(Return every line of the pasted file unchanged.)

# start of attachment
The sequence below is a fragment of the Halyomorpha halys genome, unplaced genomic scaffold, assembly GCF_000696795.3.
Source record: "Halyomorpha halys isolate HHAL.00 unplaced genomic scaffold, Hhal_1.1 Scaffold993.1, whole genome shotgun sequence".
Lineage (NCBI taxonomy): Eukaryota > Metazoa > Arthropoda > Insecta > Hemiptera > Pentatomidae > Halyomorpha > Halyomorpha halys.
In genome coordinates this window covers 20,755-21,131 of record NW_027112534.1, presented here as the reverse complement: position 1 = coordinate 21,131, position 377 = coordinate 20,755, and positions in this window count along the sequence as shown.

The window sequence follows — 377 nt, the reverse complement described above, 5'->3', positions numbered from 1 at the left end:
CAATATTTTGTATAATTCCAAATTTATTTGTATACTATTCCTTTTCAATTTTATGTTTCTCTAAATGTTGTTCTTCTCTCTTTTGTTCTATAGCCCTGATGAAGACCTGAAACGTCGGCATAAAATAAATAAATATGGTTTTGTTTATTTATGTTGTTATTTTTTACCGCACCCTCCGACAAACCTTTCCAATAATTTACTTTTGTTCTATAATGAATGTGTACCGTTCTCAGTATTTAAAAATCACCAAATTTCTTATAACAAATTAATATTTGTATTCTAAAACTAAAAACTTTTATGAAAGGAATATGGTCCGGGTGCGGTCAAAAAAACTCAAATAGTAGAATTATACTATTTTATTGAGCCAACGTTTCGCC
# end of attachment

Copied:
The sequence below is a fragment of the Halyomorpha halys genome, unplaced genomic scaffold, assembly GCF_000696795.3.
Source record: "Halyomorpha halys isolate HHAL.00 unplaced genomic scaffold, Hhal_1.1 Scaffold993.1, whole genome shotgun sequence".
Lineage (NCBI taxonomy): Eukaryota > Metazoa > Arthropoda > Insecta > Hemiptera > Pentatomidae > Halyomorpha > Halyomorpha halys.
In genome coordinates this window covers 20,755-21,131 of record NW_027112534.1, presented here as the reverse complement: position 1 = coordinate 21,131, position 377 = coordinate 20,755, and positions in this window count along the sequence as shown.

The window sequence follows — 377 nt, the reverse complement described above, 5'->3', positions numbered from 1 at the left end:
CAATATTTTGTATAATTCCAAATTTATTTGTATACTATTCCTTTTCAATTTTATGTTTCTCTAAATGTTGTTCTTCTCTCTTTTGTTCTATAGCCCTGATGAAGACCTGAAACGTCGGCATAAAATAAATAAATATGGTTTTGTTTATTTATGTTGTTATTTTTTACCGCACCCTCCGACAAACCTTTCCAATAATTTACTTTTGTTCTATAATGAATGTGTACCGTTCTCAGTATTTAAAAATCACCAAATTTCTTATAACAAATTAATATTTGTATTCTAAAACTAAAAACTTTTATGAAAGGAATATGGTCCGGGTGCGGTCAAAAAAACTCAAATAGTAGAATTATACTATTTTATTGAGCCAACGTTTCGCC